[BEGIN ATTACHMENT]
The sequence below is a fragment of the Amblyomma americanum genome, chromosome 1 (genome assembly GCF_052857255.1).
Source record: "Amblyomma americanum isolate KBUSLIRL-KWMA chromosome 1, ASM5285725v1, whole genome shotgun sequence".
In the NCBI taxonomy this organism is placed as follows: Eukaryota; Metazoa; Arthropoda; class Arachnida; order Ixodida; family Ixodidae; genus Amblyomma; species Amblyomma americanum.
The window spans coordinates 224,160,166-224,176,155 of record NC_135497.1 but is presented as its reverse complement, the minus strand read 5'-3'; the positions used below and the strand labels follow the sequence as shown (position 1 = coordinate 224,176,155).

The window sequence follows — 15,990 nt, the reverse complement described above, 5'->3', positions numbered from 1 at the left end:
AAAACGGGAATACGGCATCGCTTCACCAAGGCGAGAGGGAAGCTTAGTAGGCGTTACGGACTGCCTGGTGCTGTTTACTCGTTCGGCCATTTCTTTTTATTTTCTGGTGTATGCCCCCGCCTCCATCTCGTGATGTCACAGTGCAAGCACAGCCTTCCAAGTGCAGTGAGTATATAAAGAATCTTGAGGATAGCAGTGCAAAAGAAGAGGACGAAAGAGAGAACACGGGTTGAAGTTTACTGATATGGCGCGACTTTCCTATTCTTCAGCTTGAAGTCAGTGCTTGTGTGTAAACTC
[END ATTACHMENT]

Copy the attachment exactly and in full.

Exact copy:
The sequence below is a fragment of the Amblyomma americanum genome, chromosome 1 (genome assembly GCF_052857255.1).
Source record: "Amblyomma americanum isolate KBUSLIRL-KWMA chromosome 1, ASM5285725v1, whole genome shotgun sequence".
In the NCBI taxonomy this organism is placed as follows: Eukaryota; Metazoa; Arthropoda; class Arachnida; order Ixodida; family Ixodidae; genus Amblyomma; species Amblyomma americanum.
The window spans coordinates 224,160,166-224,176,155 of record NC_135497.1 but is presented as its reverse complement, the minus strand read 5'-3'; the positions used below and the strand labels follow the sequence as shown (position 1 = coordinate 224,176,155).

The window sequence follows — 15,990 nt, the reverse complement described above, 5'->3', positions numbered from 1 at the left end:
AAAACGGGAATACGGCATCGCTTCACCAAGGCGAGAGGGAAGCTTAGTAGGCGTTACGGACTGCCTGGTGCTGTTTACTCGTTCGGCCATTTCTTTTTATTTTCTGGTGTATGCCCCCGCCTCCATCTCGTGATGTCACAGTGCAAGCACAGCCTTCCAAGTGCAGTGAGTATATAAAGAATCTTGAGGATAGCAGTGCAAAAGAAGAGGACGAAAGAGAGAACACGGGTTGAAGTTTACTGATATGGCGCGACTTTCCTATTCTTCAGCTTGAAGTCAGTGCTTGTGTGTAAACTC